Monthly Archives: October 2019

1770 Card Game Problem

This problem from the 1987 Discover magazine’s Brain Bogglers by Michael Stueben apparently traces back to 1770, though the exact reference is not given.

“Here’s an arithmetic problem taken from a textbook published in Germany in 1770. Three people are gambling. In the first game, Player A loses to each of the others as much money as each of them had when the game started. In the next game, B loses to each of the others as much money as each had when that game began. In the third game, A and B each win from C as much money as each had at the start of that game. The players now find that each has the same sum, 24 guineas. How much money did each have when play began?”

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Mysterious Dopplegänger Problem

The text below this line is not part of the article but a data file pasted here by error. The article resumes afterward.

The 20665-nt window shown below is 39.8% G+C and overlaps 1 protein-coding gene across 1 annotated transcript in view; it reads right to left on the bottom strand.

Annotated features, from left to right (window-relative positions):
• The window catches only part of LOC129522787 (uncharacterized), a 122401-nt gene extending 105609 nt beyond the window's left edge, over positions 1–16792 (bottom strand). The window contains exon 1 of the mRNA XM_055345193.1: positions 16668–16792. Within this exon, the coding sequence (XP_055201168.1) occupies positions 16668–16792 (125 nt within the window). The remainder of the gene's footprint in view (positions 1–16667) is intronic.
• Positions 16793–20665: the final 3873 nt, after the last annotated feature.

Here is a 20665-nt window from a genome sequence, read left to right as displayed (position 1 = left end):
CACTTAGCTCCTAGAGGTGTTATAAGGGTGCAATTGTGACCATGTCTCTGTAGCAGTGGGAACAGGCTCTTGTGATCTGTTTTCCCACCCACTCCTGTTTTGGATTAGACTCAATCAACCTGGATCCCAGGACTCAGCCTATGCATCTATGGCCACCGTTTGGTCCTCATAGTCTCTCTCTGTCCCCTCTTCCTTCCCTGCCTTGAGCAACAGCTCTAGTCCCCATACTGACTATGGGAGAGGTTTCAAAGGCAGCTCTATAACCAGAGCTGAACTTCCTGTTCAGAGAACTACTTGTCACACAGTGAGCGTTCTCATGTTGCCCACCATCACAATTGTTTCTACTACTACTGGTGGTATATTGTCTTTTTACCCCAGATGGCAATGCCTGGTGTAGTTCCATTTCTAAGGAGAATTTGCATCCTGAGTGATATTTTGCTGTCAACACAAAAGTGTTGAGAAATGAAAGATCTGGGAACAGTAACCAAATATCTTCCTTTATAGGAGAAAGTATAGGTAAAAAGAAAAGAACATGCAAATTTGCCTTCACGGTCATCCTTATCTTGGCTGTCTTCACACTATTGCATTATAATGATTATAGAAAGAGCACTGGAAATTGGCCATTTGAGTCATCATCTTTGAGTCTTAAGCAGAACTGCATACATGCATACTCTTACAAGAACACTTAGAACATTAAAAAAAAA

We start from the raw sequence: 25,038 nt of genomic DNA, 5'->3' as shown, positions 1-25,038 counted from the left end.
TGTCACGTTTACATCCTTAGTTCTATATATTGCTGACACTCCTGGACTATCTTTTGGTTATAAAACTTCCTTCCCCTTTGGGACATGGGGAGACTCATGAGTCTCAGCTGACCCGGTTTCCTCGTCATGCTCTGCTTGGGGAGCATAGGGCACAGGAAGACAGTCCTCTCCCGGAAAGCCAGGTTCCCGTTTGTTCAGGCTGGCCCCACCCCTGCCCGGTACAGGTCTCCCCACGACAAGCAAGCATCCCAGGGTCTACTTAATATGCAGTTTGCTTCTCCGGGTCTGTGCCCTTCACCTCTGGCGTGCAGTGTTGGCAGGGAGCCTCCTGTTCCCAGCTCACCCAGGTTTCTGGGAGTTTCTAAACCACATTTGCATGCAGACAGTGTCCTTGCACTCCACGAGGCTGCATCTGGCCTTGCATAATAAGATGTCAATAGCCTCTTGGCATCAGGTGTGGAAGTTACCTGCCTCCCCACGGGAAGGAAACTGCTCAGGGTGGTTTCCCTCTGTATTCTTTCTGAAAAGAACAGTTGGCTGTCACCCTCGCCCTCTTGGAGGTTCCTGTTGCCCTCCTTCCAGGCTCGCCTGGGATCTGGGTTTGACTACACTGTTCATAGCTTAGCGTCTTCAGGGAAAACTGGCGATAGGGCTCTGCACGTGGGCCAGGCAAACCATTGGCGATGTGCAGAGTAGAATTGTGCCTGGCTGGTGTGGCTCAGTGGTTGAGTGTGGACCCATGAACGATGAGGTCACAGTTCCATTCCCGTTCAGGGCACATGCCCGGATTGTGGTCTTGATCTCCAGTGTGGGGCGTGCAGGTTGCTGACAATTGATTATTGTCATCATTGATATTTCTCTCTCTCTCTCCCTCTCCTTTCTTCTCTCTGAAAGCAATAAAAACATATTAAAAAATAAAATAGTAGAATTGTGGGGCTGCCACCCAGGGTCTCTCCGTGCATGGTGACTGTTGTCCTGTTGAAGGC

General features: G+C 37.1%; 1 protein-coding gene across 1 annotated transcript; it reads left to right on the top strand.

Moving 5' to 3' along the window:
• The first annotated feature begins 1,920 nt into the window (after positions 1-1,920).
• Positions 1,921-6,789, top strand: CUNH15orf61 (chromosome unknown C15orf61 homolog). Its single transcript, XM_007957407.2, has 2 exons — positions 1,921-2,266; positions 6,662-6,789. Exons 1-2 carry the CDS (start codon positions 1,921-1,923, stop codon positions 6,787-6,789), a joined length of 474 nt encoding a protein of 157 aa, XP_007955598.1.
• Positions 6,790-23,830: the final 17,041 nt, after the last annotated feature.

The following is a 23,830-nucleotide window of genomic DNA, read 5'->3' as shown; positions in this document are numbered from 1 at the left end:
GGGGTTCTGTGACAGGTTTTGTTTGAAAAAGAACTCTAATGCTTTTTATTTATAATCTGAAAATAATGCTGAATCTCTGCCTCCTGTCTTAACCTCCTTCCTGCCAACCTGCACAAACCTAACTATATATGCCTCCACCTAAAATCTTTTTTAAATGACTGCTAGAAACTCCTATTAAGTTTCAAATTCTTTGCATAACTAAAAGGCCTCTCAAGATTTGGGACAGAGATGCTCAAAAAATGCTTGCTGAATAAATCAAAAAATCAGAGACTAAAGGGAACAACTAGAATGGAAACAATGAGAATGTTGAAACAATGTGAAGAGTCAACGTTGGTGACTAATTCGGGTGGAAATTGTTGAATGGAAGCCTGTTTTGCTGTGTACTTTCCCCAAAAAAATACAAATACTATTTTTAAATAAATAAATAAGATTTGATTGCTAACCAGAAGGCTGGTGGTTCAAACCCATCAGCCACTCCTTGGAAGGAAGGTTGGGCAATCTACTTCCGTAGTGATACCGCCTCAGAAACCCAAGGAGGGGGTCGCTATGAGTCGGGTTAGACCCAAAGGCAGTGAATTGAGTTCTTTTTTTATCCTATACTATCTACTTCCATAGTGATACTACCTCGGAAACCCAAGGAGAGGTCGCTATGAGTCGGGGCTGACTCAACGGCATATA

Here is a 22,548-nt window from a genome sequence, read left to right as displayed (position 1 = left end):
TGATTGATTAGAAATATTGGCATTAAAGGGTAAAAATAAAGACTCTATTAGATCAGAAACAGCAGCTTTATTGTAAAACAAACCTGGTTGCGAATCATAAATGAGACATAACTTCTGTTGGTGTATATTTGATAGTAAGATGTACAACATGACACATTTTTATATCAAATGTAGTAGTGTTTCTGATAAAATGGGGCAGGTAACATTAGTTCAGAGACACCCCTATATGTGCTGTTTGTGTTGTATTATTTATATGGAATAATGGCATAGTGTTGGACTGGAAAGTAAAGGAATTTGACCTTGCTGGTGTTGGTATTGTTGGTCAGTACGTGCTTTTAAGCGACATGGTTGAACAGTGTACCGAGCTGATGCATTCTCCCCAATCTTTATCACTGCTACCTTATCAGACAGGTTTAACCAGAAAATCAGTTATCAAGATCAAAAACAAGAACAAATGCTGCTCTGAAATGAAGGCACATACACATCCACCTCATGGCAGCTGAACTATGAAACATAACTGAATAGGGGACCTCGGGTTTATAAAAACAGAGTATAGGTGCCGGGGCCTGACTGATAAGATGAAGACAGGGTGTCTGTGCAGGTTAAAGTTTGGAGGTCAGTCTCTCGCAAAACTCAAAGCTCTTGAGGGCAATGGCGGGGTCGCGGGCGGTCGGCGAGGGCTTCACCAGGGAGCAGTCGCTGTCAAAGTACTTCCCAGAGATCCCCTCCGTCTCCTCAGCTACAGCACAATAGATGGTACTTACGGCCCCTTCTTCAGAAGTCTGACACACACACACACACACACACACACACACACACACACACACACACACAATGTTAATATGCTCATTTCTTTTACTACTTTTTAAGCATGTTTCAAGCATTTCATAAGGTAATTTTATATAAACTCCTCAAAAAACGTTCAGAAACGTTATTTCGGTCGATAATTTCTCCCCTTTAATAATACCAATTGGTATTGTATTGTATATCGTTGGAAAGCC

I found this problem from the Math Challenges section of the 2002 Pi in the Sky Canadian math magazine for high school students to be truly astonishing.

Problem 4. Inside of the square ABCD, take any point P. Prove that the perpendiculars from A on BP, from B on CP, from C on DP, and from D on AP are concurrent (i.e. they meet at one point).”

How could such a complicated arrangement produce such an amazing result? I didn’t know where to begin to try to prove it. My wandering path to discovery produced one of my most satisfying “aha!” moments.

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Pairwise Products

This 2005 four-star problem from Colin Hughes at Maths Challenge is also a bit challenging.

Problem
For any set of real numbers, R = {x, y, z}, let sum of pairwise products,
________________S = xy + xz + yz.
Given that x + y + z = 1, prove that S ≤ 1/3.”

Again, I took a different approach from Maths Challenge, whose solution began with an unexplained premise.

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